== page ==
Do cowboys care about their animals?

I went behind the scenes at the rodeo grounds to talk to some of the people involved in the greatest outdoor show on earth, including some professional cowboys, chuckwagon drivers, and those working to keep animals happy and healthy.

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For anyone involved in rodeo, ranching, farming, or anyone even remotely immersed in Western culture, the question of whether or not cowboys take good care of their animals seems rhetorical. There is an old cowboy saying that goes something to the effect of, “the horses eat and drink before the cowboys do,” but it isn’t just a cliché turn of phrase… it is a reality.

I was down at the Stampede rodeo grounds this week and it only affirmed what I have seen at rodeos across Alberta, the well-being of the animals comes first and foremost. A cowboy can be bruised, covered in dirt, and exhausted but you can rest assured that even after a tough run that athlete’s horse is going to be taken care of and given water long before the cowboy ever takes a break.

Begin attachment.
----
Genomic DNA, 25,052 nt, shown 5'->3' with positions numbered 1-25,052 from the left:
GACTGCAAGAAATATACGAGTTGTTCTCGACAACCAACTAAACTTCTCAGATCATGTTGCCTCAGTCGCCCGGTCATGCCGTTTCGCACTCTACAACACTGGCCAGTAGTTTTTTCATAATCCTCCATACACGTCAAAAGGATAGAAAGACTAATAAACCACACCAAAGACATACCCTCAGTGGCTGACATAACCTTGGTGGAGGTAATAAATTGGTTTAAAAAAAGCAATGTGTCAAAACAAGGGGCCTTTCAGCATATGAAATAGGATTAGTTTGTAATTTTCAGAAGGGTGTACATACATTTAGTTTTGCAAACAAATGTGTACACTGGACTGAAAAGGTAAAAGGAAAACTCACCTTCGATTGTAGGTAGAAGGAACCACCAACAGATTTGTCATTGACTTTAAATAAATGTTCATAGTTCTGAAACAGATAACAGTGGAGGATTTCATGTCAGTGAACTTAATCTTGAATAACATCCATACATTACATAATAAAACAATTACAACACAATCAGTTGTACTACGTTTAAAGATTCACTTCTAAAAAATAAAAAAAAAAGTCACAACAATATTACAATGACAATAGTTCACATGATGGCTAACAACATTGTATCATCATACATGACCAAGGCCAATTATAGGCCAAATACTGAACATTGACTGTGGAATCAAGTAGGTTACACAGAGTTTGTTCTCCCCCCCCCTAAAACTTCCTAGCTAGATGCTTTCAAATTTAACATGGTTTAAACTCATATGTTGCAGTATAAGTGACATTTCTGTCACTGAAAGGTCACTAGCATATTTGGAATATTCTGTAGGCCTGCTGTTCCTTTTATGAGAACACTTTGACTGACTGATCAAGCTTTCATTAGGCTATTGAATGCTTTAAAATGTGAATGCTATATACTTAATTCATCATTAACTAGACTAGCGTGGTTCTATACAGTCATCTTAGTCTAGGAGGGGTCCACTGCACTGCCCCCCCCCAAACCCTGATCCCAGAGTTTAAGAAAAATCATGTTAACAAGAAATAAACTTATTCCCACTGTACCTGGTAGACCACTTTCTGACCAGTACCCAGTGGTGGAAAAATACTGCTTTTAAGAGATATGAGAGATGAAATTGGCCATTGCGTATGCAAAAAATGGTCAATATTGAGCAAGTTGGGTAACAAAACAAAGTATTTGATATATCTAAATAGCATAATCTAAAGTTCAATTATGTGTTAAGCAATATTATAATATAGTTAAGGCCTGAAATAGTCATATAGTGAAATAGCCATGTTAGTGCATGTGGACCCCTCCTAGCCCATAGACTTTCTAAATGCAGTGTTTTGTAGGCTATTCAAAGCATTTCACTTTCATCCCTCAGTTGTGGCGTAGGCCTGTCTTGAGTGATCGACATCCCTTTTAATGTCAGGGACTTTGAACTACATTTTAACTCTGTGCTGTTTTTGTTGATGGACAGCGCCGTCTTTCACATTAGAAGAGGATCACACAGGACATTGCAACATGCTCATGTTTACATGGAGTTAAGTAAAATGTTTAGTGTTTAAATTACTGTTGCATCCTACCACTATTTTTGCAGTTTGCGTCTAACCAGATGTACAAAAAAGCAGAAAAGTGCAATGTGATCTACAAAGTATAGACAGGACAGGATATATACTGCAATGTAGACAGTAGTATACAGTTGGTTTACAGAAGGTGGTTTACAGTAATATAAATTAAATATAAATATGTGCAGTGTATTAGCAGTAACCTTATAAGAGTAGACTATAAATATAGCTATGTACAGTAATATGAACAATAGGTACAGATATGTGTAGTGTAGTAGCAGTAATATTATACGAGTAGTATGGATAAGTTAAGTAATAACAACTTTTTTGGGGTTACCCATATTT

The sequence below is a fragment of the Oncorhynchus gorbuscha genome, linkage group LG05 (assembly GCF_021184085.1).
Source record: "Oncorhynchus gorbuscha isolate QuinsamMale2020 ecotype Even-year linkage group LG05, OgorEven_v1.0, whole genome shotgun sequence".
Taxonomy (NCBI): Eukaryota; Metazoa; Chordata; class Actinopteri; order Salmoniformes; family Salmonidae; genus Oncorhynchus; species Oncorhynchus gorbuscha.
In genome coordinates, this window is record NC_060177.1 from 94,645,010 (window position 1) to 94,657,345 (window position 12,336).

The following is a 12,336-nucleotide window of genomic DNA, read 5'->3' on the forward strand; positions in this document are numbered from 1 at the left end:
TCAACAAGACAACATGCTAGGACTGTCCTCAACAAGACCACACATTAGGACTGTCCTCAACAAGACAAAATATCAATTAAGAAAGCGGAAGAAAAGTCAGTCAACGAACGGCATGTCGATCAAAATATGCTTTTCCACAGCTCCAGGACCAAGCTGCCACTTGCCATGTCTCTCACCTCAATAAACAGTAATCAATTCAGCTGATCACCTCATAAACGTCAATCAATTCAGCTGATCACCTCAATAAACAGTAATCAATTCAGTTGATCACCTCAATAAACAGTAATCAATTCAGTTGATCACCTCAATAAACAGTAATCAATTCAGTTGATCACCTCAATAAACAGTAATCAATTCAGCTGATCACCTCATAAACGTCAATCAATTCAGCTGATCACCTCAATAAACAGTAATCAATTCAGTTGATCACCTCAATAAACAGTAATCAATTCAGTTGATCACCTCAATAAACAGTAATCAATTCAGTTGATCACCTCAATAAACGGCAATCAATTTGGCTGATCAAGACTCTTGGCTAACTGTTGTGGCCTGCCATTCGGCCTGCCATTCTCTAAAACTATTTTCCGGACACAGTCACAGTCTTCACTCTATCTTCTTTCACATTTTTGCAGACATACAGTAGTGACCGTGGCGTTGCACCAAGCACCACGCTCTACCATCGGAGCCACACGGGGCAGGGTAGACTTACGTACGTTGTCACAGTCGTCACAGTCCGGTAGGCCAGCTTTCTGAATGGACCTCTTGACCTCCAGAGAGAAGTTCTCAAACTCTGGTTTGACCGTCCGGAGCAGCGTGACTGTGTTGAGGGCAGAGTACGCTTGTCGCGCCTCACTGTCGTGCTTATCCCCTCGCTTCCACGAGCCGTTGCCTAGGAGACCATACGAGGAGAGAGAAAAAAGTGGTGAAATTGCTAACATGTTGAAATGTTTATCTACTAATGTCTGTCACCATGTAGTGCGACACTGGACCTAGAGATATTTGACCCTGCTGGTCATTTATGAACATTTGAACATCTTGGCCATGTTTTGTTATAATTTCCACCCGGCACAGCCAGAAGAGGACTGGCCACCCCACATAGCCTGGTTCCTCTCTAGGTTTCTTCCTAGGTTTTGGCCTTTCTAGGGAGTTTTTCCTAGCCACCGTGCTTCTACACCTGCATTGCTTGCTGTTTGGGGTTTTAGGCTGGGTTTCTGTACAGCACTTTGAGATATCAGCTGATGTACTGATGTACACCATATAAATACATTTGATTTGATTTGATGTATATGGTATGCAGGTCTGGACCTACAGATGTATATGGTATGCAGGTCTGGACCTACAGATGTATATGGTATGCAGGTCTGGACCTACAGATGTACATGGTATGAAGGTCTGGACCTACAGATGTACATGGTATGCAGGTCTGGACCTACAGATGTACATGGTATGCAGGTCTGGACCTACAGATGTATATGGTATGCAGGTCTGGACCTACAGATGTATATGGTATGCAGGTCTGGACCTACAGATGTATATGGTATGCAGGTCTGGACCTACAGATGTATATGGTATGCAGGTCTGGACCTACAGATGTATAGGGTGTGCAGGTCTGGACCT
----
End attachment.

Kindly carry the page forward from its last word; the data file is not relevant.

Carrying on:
Even if you don’t know a thing about rodeo or chuckwagons, you can think of it in financial terms. Some rodeo animals are worth hundreds of thousands of dollars, if not more when we talk about breeding rights, and the folks who work in these industries are absolutely dependent on the well-being of the animals to earn their living, so even on the most utilitarian of levels, exceptional animal wellbeing simply makes sense.

Beyond that, it is essential to remember that many of the rodeo and chuckwagon horses you see when you attend the Calgary Stampede are former racehorses who have aged out of that field and found new life in the world of rodeo. They are essentially rescue horses who are receiving care comparable to that of professional human athletes in other sports.

I went behind the scenes at the rodeo grounds to talk to some of the people involved in the greatest outdoor show on earth, including some professional cowboys, chuckwagon drivers, and those working to keep animals happy and healthy. Their love for their animals, who they repeatedly called ‘family’, was very much worn on their sleeves and evident to anyone paying attention.

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